Chapter 14




The Sakraneys started their business in Australia in 1908 by selling china goods from door to door.

Mr Keshav Sakraney informed me that Mr Watanmal practically lived on the deck of the steam ship. He had carried his own utensils and facility was given to him to cook his own meals.

The business turned into a flourishing firm named Watanmal Bulchand and it spread to Hongkong China and Japan.

Mr. Watanmal Bulchand had only one son called Mr. Lalchand

Mr Lalchand sired 3 sons and 6 daughters.

1)     Keshav married Roop Mehboobani (Jewellers from Calcutta)

Their son Anoop married Sabina (daughter of Indu/Janki Sobhraj Kimatrai and G.Vee Lekhraj)

Anoop and Sabina have a son named Ishaan and a daughter called Ria

2)     Nari married Sarla Aasoomal and lives in Hongkong

3)     Harkishin (Henny) married Maya Mahtani and lives in Singapore

4)     Lachmi married Dialdas Daswani

5)     Devi married Gagandas Daryanani

6)     Vindri married Gopaldas Ramchandani

7)     Katy married Gopal Sippy

8)     Usha married Daulatram Mehboobani

9)     Sheila married Mohan Mehboobani

Mr. Keshav proudly informed me that the company’s strength moves from peak to peak, and that the family remains united in one company to this day. (November 2004)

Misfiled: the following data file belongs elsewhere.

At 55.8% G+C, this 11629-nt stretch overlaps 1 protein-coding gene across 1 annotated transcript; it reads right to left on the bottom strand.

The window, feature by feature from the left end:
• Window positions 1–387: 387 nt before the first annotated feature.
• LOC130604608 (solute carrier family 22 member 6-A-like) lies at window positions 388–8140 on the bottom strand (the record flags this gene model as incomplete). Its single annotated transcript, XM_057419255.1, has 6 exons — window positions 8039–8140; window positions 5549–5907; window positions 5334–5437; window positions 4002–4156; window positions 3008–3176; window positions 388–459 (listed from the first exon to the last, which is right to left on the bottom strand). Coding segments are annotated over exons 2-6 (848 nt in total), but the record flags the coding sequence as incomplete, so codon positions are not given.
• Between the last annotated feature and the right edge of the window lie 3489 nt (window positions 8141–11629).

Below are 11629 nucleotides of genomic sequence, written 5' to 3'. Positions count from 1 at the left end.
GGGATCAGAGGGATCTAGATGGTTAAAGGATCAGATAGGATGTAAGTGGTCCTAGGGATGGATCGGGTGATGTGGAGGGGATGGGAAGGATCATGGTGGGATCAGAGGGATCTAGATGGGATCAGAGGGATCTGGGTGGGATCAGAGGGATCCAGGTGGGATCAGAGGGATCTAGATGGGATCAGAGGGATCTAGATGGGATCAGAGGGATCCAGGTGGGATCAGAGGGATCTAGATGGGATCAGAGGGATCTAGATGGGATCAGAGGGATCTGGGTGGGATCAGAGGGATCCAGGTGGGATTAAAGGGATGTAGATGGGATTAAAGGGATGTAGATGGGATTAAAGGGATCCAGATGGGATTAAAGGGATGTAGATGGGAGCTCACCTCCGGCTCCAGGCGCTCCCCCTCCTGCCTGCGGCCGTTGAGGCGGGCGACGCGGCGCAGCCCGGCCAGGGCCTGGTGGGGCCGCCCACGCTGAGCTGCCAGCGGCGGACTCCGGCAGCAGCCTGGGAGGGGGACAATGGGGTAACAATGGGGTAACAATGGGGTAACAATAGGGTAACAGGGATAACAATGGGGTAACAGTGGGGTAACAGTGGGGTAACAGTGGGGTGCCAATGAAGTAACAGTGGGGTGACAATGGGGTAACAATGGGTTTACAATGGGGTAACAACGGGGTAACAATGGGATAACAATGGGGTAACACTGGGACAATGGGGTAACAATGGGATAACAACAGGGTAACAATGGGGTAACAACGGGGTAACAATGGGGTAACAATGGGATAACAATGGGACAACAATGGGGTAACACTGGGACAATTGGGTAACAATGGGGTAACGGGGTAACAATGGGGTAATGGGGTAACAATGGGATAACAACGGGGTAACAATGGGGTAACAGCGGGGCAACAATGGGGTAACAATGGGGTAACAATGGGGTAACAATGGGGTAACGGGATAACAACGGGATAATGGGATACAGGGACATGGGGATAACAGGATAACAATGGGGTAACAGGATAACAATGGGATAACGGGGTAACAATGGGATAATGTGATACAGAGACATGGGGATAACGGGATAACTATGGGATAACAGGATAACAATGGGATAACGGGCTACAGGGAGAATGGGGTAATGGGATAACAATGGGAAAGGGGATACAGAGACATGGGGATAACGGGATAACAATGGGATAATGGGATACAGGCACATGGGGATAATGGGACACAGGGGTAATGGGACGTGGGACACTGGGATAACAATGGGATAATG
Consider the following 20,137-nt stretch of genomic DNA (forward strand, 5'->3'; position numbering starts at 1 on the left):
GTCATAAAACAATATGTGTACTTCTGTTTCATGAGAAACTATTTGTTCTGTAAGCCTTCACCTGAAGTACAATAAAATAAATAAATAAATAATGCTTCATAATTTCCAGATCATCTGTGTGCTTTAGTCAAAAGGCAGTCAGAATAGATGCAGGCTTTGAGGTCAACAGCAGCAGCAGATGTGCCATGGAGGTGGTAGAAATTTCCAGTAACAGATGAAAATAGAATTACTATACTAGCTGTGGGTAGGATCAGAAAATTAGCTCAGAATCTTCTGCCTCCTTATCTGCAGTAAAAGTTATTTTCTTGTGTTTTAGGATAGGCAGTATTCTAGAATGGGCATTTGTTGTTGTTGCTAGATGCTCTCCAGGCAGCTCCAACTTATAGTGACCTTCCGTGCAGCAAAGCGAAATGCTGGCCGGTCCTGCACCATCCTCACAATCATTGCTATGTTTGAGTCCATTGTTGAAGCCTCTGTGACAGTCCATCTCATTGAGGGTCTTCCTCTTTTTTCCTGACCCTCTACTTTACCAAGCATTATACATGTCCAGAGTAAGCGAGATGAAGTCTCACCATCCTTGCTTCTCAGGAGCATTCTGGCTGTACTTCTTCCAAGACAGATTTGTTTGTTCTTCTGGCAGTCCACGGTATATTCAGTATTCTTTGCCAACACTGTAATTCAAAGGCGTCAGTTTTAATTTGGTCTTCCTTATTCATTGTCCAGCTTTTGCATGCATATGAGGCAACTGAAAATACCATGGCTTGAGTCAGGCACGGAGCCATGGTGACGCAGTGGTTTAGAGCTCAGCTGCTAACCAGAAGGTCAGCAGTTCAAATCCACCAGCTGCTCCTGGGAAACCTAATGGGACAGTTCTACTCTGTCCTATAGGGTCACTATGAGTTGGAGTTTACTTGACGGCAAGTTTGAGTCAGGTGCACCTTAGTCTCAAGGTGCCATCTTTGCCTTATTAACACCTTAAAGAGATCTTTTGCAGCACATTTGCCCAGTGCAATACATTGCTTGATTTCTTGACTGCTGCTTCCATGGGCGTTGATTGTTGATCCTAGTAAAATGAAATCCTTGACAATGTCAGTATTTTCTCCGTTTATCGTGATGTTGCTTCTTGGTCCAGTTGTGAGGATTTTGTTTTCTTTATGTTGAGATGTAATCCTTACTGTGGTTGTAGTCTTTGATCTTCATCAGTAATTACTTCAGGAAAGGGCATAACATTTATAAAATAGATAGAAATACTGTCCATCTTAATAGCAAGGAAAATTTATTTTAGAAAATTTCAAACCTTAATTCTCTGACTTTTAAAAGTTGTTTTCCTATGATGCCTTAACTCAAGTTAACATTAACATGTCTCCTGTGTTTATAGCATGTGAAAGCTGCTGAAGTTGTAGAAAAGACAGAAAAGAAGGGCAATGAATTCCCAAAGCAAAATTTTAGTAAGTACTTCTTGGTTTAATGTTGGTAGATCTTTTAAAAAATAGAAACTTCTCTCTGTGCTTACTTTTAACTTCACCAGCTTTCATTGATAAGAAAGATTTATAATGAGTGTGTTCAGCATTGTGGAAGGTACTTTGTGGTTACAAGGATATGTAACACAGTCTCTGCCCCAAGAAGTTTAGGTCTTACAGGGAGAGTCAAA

Nukh: Chhabria.

These Lakhanis are descendents of Mukhi Nagarmal, brother of Mukhi Sagharmal. See Saghrani. They are infact Nagrani and cousins of Mukhi Mangharam Gurdinomal and Mukhi Gobindram Pritamdas. 

Lakhanis earlier lived near Mirchandani Ghitti but due to shortage of accomodation they shifted to Hirabad and to Karachi. Prominent amongst them was Dr. Valiram Charatsingh, Dr. Jamiatrai, who in 1947 was the acting Principal of D. J. Sind College at Karachi and Prof. M. B. Lakhani.


LAKHWANI: – Bhai Lakhomal.

  Nukh: Chandi Bhanwar.

Around two hundred odd years ago, Bhai Sukhanand, elder of the Lakhwani migrated from Kohistan to Yaam Kot near Tando Adam along with Marii Baruchs. Marii Baluchs owned a large stock of cattle. It is after Bhai Sukhanand’s grandson, Bhai Lakhomal Parsram’s name that these Lakhwanis are named. Bhai Lakhomal was well versed in Farsi and handled the affairs of  Marii Baruchs.

At the start of the British rule, the Government allotted land without ownership title to Bhai Lakhomal and others to cultivate so that they (the British) could earn revenue out of it. Bhai Lakhomal received the largest parcel of land.

Bhai Lakhomal’s sons, Diwan Bhavandas and Diwan Kirpaldas after finishing their studies worked on their land and were considered the richest zamindars in the area.

Diwan Bhavandas had two sons, Mr. Tarachand and Rai Sahib Naraindas. Mr. Tarachand had no issue. Rai Sahib Naraindas had children and amongst them was Mr. Jamiatrai.

Diwan Kirpaldas was a zamindar in Bayrani Taluka Shahdadpur. He owned sizeable land. Diwan Kirpaldas had three sons: Rai Sahib Shamdas, Diwan Sirumal. The youngest was Diwan Gangamal. Diwan Sirumal was a member of Sind Assembly on Congress Party ticket.

A Reader, Sachal Lakhwani responds (March 2006)

Dear Shakun
Thanks for your response to my query and let me congratulate you on the fine job you have done for Sindhis…it’s great fun and very informative going through your site.